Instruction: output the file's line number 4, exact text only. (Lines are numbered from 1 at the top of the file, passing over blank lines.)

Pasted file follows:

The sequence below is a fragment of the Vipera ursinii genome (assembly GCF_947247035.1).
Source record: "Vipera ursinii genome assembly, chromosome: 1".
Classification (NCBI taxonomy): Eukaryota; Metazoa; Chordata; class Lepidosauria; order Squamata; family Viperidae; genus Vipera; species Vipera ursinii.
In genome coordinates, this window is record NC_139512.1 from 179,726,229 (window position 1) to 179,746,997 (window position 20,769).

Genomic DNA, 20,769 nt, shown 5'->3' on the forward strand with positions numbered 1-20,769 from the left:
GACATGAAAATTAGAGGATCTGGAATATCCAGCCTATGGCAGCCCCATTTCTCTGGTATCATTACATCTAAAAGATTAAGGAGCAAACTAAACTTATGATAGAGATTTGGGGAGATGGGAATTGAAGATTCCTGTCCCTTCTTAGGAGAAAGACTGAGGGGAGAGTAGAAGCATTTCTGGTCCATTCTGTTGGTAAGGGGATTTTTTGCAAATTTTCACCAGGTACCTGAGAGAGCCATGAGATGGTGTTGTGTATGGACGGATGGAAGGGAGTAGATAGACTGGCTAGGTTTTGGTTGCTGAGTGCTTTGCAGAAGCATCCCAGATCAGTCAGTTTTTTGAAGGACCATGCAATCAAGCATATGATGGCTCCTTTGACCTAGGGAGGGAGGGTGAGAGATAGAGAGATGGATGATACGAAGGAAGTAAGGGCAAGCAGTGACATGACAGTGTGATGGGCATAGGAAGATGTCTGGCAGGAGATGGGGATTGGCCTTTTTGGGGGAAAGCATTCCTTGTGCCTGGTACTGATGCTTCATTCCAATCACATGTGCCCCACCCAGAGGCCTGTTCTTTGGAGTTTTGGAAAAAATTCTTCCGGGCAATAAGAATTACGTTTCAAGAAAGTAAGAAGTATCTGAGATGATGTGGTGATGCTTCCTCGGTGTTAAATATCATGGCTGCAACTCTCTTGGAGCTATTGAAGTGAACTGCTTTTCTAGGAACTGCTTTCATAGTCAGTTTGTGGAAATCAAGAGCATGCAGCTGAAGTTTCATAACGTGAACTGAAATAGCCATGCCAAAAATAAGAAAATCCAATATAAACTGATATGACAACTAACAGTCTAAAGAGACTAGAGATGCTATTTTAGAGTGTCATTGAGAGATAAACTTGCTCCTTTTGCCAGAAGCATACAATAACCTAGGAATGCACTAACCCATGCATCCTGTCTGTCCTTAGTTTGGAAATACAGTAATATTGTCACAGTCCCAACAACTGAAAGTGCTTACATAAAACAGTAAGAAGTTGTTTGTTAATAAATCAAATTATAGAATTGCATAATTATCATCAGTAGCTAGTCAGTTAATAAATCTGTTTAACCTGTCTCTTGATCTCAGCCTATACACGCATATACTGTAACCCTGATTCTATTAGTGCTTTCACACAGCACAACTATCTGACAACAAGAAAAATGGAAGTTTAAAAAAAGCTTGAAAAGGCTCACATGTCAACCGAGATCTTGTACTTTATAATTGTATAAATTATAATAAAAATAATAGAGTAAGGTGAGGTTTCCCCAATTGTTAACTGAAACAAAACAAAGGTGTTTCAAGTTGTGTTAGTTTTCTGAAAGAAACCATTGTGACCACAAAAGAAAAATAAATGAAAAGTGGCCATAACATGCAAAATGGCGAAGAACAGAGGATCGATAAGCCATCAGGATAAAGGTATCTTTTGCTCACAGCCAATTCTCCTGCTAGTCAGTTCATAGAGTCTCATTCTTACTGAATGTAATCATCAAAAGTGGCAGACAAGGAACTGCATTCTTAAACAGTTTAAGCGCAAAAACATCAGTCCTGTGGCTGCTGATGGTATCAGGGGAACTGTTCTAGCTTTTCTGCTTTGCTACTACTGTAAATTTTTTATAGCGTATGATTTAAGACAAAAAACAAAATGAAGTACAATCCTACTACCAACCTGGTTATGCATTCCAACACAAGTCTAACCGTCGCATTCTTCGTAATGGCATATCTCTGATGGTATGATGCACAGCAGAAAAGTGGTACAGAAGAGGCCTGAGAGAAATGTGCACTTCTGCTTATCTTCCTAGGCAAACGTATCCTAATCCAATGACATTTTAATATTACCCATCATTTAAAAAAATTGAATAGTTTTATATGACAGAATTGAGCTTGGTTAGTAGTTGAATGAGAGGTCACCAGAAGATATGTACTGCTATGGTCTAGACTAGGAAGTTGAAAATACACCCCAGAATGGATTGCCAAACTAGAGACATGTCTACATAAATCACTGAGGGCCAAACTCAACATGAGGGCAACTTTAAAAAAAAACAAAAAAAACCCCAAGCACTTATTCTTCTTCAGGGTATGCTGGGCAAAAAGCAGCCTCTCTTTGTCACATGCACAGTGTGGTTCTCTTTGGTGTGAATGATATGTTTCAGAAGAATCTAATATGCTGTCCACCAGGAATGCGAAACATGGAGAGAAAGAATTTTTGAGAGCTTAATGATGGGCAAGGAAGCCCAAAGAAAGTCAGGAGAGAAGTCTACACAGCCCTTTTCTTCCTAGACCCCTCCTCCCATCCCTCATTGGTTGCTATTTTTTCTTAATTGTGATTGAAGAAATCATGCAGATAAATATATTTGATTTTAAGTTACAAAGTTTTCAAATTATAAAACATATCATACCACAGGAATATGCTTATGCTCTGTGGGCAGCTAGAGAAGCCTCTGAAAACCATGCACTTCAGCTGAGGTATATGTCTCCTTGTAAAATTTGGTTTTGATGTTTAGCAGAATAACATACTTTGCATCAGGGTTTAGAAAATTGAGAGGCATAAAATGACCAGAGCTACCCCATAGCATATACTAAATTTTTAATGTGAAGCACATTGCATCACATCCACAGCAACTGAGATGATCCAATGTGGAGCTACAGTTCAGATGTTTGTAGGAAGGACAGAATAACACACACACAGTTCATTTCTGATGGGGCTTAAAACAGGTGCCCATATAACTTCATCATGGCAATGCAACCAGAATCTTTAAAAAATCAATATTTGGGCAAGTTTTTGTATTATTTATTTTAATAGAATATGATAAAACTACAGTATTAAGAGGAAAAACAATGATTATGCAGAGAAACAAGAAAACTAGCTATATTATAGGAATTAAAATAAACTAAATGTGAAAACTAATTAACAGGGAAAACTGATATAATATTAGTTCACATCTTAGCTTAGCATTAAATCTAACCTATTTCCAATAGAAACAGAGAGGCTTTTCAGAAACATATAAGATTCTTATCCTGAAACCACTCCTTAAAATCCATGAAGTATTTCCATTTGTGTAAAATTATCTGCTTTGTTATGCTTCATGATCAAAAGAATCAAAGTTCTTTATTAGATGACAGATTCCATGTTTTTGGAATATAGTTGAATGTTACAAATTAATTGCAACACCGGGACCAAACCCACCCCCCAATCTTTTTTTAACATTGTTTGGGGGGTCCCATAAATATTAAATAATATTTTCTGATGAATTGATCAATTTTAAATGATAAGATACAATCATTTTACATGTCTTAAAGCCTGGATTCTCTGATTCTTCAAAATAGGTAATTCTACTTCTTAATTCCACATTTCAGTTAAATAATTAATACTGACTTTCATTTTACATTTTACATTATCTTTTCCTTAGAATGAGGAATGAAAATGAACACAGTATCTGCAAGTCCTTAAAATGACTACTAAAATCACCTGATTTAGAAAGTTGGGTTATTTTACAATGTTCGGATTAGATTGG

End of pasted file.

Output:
In genome coordinates, this window is record NC_139512.1 from 179,726,229 (window position 1) to 179,746,997 (window position 20,769).